Lobster rolls epitomize summer in New England. If you haven’t had your lobster roll fix yet this year—or you live too far away to get one—we’ve got a recipe from the expert: Ben Sargent, the host of Hook, Line and Dinner on The Cooking Channel and author of The Catch: Sea-to-Table Recipes, Stories & Secrets, which goes on sale tomorrow. Enjoy!
Dr. Klaw’s Lobstah Rolls
There is nothing fancy about a lobster roll. They were invented on the side of the road. I see a lot of overly dressed-up lobster rolls in restaurants with garnishes and beds of lettuce, too much mayo, and way too many odd green bits mixed in with the lobster. I hate lettuce and celery in my lobster roll! Lobster rolls should taste like lobster, not celery! Just use a good sweet hot-dog bun, big chunks of lobster, a little mayo, and some butter and you will have perfection. I think my secret is steaming the lobster in a salty bath…and never tossing out the lobster liquids that are in the shells. Save every last drop. That liquid is like lobster extract…or lobster flavor on steroids. It’s why some people refer to my roll as a Dr. Klaw Crack Roll. Trust Dr. Klaw on this one!
1 large onion, halved
2 tablespoons coarse sea salt
4 large garlic cloves, smashed and peeled
3 bay leaves
1 teaspoon black peppercorns, cracked
4 (1½-pound) lobsters
8 tablespoons (1 stick) salted butter
1 teaspoon garlic powder
6 top-sliced hot dog buns
2 tablespoons mayonnaise
Fine sea salt
Old Bay seasoning
1. In a large clam or lobster pot, add 2 inches of water. Put in the onion halves cut sides down and add the coarse sea salt, garlic, bay leaves, and black peppercorns. Bring to a boil over high heat.
2. Put in the lobsters head up, the first 2 sitting on the onion halves, and loosely stack the other 2 lobsters, making sure all the lobsters are evenly spaced apart. Cover and cook over medium-high heat until bright red all over, about 6 minutes. They will be a little undercooked for a reason!
3. Transfer the lobsters to a large rimmed baking sheet and let cool. Work over the sheet to collect all the lobster juices and fat. Twist the tails and the claws from the bodies. Pull off the tail ends or flippers from the tail shells and push the tail meat out of the shells with your thumb. Cut down the top of the tails and discard the dark vein. Twist the knuckles from the claws. Cover the claws with a kitchen towel and, with a mallet or the back of a large knife, gently crack the claws on both sides to loosen the shells from the meat. Break the shell off of the claws and pull out the meat, preferably in one piece. Break up the knuckles and push out the meat.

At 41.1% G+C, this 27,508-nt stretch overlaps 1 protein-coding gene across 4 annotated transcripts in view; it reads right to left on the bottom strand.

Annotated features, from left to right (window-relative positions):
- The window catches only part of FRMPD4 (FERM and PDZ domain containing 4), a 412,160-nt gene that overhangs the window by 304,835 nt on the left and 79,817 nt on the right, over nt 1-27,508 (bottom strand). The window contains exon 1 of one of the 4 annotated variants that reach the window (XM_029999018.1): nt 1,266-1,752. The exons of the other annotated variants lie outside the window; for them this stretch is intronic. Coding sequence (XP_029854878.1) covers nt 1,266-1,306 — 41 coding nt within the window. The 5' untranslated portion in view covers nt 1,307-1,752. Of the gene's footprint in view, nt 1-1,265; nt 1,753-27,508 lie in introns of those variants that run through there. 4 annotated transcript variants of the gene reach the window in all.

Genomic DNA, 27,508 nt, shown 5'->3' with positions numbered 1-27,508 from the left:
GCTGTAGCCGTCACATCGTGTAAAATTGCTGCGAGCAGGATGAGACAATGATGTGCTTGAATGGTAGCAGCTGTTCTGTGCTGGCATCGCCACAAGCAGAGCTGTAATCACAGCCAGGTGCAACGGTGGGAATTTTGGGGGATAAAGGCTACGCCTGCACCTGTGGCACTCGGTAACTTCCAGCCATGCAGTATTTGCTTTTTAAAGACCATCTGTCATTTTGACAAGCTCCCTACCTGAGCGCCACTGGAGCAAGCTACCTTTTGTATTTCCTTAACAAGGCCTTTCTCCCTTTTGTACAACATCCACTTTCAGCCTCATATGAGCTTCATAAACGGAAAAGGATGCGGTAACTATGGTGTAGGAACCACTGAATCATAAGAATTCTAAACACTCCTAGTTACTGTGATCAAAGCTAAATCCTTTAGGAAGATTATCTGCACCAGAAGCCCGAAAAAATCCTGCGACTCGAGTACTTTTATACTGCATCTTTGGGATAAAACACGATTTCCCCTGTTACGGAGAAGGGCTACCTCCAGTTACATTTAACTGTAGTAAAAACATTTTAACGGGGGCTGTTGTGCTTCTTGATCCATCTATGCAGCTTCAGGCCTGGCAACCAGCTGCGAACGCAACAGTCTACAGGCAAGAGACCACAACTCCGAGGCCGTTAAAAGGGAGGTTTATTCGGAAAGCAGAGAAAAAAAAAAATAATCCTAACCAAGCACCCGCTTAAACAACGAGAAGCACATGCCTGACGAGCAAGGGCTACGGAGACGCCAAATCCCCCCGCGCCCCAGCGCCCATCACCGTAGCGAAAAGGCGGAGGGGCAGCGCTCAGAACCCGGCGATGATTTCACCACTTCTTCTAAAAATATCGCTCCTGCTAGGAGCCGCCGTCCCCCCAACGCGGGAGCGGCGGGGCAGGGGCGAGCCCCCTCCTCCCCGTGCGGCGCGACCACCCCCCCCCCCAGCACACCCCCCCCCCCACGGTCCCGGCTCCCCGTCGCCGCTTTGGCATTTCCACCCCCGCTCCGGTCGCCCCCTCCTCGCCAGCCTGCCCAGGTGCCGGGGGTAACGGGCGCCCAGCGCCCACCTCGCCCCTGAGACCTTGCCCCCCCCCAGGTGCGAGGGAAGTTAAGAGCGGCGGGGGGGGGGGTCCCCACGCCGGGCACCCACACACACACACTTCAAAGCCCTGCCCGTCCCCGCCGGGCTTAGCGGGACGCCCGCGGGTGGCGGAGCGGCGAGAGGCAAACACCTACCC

4. Cut the tails down the center and give all of the lobster meat just a few chops; the meat should be in nice chunks. You should have about 5 cups of meat. Put the meat and the collected juices in a large skillet and set aside.
5. Now heat a griddle. Meanwhile, in a small saucepan, melt the butter with the garlic powder and stir. Open the hot dog buns and brush only the insides with some of the garlic butter. Toast the buns on the hot griddle on medium-high heat until golden brown and crisp, about 2 minutes per side. Reduce the heat to medium if the griddle gets too hot.
6. Very gently reheat the lobster meat over low heat until barely hot. Remove the skillet from the heat, stir in the mayonnaise, and season with fine sea salt. Pack the lobster meat into the toasted buns and drizzle each with a little more of the garlic butter. Sprinkle with Old Bay seasoning and serve right away. You should have a nice pink-orange sauce developing around the meat as a result of the mayo and lobster juice cooking just a bit.
The cooked lobster meat and juices can be refrigerated overnight. Bring to room temperature, then reheat very gently if you are assembling the rolls the following day. Save the lobster bodies and shells for bisque or stock. Store in the freezer for up to 1 month.
NOTE: Lobster rolls should taste like lobster, not celery! Just use a good sweet hot-dog bun, big chunks of lobster, a little mayo, and some butter and you will have perfection.
Learn more about Ben Sargent at brooklynchowdersurfer.com.